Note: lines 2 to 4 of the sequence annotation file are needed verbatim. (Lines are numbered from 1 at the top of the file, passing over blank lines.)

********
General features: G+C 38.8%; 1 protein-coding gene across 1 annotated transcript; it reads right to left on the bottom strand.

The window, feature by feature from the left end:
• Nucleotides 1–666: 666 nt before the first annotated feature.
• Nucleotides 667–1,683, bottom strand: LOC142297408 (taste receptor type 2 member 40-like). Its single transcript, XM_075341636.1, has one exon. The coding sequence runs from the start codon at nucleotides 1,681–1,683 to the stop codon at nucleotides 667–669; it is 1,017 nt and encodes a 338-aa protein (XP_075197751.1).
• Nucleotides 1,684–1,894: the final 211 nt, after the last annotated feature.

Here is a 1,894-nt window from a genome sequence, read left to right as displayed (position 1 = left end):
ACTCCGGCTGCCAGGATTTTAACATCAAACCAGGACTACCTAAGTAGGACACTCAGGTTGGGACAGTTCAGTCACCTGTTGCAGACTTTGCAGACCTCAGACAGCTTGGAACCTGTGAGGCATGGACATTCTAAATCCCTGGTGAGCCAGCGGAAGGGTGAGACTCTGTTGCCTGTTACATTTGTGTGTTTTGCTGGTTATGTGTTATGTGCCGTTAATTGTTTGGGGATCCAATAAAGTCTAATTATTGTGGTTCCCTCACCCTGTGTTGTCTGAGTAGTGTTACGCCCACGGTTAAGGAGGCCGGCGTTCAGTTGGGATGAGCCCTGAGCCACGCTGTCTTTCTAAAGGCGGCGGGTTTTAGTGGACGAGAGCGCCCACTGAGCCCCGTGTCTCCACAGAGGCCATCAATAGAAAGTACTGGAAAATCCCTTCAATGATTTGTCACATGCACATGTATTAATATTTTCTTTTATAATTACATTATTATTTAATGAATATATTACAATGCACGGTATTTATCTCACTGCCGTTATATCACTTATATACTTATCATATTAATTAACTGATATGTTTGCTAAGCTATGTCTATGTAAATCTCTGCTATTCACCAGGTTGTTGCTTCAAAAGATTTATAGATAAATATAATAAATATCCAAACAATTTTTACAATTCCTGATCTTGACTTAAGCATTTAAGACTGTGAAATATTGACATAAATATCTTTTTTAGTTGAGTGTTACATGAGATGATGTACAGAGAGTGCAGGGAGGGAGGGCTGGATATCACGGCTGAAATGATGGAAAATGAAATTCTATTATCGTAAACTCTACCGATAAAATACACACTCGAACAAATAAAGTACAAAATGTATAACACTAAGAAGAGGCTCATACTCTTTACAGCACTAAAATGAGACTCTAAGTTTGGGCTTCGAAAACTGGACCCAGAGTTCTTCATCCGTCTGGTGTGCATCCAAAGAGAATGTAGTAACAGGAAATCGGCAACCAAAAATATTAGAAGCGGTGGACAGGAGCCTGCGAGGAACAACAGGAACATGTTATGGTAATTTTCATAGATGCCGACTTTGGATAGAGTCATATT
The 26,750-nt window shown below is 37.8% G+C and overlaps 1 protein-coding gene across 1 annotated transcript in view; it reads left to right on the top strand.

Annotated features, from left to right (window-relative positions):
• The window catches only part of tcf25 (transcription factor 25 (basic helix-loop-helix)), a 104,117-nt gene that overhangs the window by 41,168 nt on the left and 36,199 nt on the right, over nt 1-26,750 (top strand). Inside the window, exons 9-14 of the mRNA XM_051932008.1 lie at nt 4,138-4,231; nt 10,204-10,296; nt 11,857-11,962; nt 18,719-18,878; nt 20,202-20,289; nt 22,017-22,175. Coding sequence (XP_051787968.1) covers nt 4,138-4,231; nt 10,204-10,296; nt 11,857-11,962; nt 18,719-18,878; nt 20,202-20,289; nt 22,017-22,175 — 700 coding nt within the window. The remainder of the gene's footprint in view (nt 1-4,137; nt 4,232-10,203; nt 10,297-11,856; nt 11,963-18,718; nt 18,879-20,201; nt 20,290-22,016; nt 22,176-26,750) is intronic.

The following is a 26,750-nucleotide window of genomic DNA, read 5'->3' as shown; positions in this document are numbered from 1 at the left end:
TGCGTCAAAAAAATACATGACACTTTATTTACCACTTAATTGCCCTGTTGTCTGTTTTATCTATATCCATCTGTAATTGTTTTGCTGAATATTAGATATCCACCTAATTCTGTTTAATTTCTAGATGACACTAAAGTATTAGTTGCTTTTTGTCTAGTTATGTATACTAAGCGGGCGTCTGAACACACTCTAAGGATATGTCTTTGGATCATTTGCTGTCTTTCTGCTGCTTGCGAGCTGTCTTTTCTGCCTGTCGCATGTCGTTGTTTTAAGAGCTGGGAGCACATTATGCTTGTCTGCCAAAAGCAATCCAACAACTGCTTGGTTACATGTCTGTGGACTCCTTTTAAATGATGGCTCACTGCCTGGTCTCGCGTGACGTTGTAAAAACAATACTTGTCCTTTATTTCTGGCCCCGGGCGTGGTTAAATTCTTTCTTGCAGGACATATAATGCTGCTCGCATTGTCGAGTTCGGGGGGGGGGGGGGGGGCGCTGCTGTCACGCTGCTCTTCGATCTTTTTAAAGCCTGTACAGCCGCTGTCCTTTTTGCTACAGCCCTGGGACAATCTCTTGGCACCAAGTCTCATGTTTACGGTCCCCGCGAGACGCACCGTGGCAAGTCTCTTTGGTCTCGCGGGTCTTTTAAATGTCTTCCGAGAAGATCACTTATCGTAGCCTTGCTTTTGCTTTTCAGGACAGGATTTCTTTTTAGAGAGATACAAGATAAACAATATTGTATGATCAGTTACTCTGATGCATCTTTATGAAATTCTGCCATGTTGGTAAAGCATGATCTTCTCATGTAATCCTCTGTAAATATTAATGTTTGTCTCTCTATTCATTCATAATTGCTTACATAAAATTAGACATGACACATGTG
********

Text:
The window, feature by feature from the left end:
• Nucleotides 1–666: 666 nt before the first annotated feature.
• Nucleotides 667–1,683, bottom strand: LOC142297408 (taste receptor type 2 member 40-like). Its single transcript, XM_075341636.1, has one exon. The coding sequence runs from the start codon at nucleotides 1,681–1,683 to the stop codon at nucleotides 667–669; it is 1,017 nt and encodes a 338-aa protein (XP_075197751.1).